Critical Climate Machine is a project by Gaëtan Robillard that quantifies and reveals the mechanisms of misinformation on global warming. The project was conceived in the framework of European network Mediafutures (of which IRCAM is a partner), at the end of 2020, to launch and support artistic projects that highlight the major role taken by data in media and the contemporary world. As a result, the project consists of a walk-in room with a data sculpture using artificial intelligence in real-time, and a sound installation. Between digital and physical formats, the ensemble offers an experience on how both machine learning and climate change enter public debate.
Every minute, a thousand tweets containing misleading claims about climate change are transformed and analyzed by a network of embedded processors. The visual output of the installation becomes a landscape of “error codes”. With the help of a code sheet – the audience is invited to identify the misleading arguments to which each of the tweets corresponds. A visualization witnesses the thermal evolution of the sculpture parts.
To complete the installation sonically, Gaëtan Robillard participated in a residency at IRCAM, drawing on the research of Jérôme Nika (DYCI2, designed for musical improvisation). With the help of computer music designer Dionysios Papanikolaou, the creative process extended on using the DYCI2 machine to generate new phrases from a database of specially designed and played dialogues containing various skeptics claims and their refutations.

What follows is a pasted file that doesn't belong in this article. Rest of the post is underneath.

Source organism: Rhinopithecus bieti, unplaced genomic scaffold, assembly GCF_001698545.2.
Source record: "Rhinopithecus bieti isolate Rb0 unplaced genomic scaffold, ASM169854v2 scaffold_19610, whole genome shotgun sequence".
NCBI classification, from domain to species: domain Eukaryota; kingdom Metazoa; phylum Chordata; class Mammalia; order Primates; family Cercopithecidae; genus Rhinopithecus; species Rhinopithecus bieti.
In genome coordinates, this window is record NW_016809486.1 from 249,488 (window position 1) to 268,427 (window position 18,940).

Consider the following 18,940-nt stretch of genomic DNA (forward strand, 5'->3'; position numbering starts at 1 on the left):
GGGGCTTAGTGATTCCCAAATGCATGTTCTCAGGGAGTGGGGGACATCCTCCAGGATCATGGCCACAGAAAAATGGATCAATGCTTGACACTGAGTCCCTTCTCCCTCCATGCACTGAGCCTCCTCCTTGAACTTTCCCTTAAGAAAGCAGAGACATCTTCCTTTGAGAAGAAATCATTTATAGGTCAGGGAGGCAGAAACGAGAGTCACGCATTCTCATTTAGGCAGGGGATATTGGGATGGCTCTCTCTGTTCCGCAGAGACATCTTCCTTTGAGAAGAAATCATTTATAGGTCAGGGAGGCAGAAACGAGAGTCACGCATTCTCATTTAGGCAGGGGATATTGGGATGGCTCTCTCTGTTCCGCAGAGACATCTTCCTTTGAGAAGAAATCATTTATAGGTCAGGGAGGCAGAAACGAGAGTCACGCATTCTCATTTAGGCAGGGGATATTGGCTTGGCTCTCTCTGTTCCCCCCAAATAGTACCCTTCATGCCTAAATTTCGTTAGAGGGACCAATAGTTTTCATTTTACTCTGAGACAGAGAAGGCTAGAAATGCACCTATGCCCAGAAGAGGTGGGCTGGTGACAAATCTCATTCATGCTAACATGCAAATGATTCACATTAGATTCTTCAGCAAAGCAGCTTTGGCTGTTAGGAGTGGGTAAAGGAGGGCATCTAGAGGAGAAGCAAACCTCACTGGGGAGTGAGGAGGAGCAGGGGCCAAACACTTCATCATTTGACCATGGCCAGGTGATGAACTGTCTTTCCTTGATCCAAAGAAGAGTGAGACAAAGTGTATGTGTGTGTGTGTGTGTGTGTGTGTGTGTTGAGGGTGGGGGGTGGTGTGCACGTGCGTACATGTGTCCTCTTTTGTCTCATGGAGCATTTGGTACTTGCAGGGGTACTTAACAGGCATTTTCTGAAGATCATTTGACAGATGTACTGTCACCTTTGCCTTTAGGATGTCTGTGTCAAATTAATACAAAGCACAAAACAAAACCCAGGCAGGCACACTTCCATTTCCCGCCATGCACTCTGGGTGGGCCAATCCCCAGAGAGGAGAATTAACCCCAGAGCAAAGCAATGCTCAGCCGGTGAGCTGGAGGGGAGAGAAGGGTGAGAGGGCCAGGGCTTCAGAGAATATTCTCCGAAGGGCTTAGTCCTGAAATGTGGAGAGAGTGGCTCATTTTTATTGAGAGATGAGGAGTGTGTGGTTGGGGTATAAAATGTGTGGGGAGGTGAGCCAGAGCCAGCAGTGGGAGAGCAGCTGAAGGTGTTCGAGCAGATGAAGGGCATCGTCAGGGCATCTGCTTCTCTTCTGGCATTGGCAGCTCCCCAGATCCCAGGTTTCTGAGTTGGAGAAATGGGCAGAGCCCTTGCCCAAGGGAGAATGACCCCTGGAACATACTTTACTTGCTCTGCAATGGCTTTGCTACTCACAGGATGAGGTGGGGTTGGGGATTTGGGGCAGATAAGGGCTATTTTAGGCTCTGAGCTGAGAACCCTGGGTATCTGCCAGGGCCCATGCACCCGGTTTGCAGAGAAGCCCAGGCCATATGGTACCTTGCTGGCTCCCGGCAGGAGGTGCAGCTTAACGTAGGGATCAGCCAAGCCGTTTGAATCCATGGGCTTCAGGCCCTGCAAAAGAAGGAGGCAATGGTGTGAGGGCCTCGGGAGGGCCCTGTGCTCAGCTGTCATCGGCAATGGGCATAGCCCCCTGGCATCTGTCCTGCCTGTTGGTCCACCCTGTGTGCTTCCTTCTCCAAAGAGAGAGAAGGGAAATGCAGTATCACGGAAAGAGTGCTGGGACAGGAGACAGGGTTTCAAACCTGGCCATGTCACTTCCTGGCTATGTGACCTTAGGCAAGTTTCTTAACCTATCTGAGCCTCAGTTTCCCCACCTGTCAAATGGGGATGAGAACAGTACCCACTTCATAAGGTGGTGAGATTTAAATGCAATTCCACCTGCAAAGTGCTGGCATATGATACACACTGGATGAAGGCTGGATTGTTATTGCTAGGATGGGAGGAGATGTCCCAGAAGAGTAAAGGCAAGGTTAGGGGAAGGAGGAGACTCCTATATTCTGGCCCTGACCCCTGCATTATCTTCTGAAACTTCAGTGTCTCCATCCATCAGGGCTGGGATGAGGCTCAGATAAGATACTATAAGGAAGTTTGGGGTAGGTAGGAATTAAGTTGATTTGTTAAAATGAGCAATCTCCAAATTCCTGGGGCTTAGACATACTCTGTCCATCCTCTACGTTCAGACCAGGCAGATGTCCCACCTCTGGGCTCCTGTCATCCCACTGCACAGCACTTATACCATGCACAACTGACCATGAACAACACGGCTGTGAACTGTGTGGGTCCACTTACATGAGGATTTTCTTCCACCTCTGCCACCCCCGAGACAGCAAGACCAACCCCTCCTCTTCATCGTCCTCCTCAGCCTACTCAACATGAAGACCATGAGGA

On the one hand, resulting dialogues are the result of a “disordering” of recorded speech and, on the other, they reconstruct units of meaning. In other words, DYCI2 makes it possible to generate purely musical phrases, but also to provoke accidents or shifts in meaning that make the nature of language on the climate appear in a novel way. Not only does the sound work bring about oppositions between the computable and the non-computable, it also tackles the relationship between technology and society.
Currently (until end of February 2022) Critical Climate Machine (Patterns of Heat) is featured in the exhibition Digiloglounge Who Can We Trust? at ZKM, Karlsruhe. Critical Climate Machine was exhibited as well in the Deutsches Museum, Nürnberg in October and November 2021.
Gaëtan Robillard, Jérôme Nika (musical representations team) IRCAM scientific collaboration; Tony Houziaux, sound designer; Dionysios Papanikolaou, computer music designer; Özlem Sulak, artist advisor; Vincent Nozick, deep learning expert; Laurine Capdeville, engineer designer; Jolan Goulin, engineer programmer; John Cook, Monash Climate Change Communication Research Hub, Monash University, Australia. Constantine Boussalis, Department of Political Science, Trinity College Dublin, Ireland; Travis G. Coan, Department of Politics and the Exeter Q-Step Centre, University of Exeter, United Kingdom.